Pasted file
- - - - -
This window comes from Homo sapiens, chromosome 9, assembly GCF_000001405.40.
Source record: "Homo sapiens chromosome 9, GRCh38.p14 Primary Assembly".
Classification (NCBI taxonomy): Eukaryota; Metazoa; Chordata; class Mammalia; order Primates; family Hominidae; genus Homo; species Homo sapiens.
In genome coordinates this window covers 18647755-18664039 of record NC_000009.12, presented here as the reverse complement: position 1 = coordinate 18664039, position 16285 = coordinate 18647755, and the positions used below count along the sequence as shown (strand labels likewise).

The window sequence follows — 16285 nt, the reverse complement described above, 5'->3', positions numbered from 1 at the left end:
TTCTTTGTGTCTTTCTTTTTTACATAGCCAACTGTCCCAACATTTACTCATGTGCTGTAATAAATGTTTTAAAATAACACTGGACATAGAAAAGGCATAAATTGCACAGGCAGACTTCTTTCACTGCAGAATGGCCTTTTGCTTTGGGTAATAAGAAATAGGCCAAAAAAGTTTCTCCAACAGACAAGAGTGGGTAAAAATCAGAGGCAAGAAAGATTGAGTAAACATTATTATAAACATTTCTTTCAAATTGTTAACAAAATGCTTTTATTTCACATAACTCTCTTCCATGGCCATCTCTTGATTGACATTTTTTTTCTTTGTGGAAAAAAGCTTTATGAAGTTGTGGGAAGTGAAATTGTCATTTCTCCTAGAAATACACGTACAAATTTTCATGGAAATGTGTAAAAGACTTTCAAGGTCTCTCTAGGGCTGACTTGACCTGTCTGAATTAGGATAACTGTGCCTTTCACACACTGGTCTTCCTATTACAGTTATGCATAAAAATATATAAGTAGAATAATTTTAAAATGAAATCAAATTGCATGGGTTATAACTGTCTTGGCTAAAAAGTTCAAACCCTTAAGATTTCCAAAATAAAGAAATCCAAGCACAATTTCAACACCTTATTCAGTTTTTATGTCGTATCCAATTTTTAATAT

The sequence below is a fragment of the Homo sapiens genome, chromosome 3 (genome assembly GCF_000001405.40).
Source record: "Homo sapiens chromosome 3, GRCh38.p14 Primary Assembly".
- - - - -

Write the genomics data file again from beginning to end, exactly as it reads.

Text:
This window comes from Homo sapiens, chromosome 9, assembly GCF_000001405.40.
Source record: "Homo sapiens chromosome 9, GRCh38.p14 Primary Assembly".
Classification (NCBI taxonomy): Eukaryota; Metazoa; Chordata; class Mammalia; order Primates; family Hominidae; genus Homo; species Homo sapiens.
In genome coordinates this window covers 18647755-18664039 of record NC_000009.12, presented here as the reverse complement: position 1 = coordinate 18664039, position 16285 = coordinate 18647755, and the positions used below count along the sequence as shown (strand labels likewise).

The window sequence follows — 16285 nt, the reverse complement described above, 5'->3', positions numbered from 1 at the left end:
TTCTTTGTGTCTTTCTTTTTTACATAGCCAACTGTCCCAACATTTACTCATGTGCTGTAATAAATGTTTTAAAATAACACTGGACATAGAAAAGGCATAAATTGCACAGGCAGACTTCTTTCACTGCAGAATGGCCTTTTGCTTTGGGTAATAAGAAATAGGCCAAAAAAGTTTCTCCAACAGACAAGAGTGGGTAAAAATCAGAGGCAAGAAAGATTGAGTAAACATTATTATAAACATTTCTTTCAAATTGTTAACAAAATGCTTTTATTTCACATAACTCTCTTCCATGGCCATCTCTTGATTGACATTTTTTTTCTTTGTGGAAAAAAGCTTTATGAAGTTGTGGGAAGTGAAATTGTCATTTCTCCTAGAAATACACGTACAAATTTTCATGGAAATGTGTAAAAGACTTTCAAGGTCTCTCTAGGGCTGACTTGACCTGTCTGAATTAGGATAACTGTGCCTTTCACACACTGGTCTTCCTATTACAGTTATGCATAAAAATATATAAGTAGAATAATTTTAAAATGAAATCAAATTGCATGGGTTATAACTGTCTTGGCTAAAAAGTTCAAACCCTTAAGATTTCCAAAATAAAGAAATCCAAGCACAATTTCAACACCTTATTCAGTTTTTATGTCGTATCCAATTTTTAATAT

The sequence below is a fragment of the Homo sapiens genome, chromosome 3 (genome assembly GCF_000001405.40).
Source record: "Homo sapiens chromosome 3, GRCh38.p14 Primary Assembly".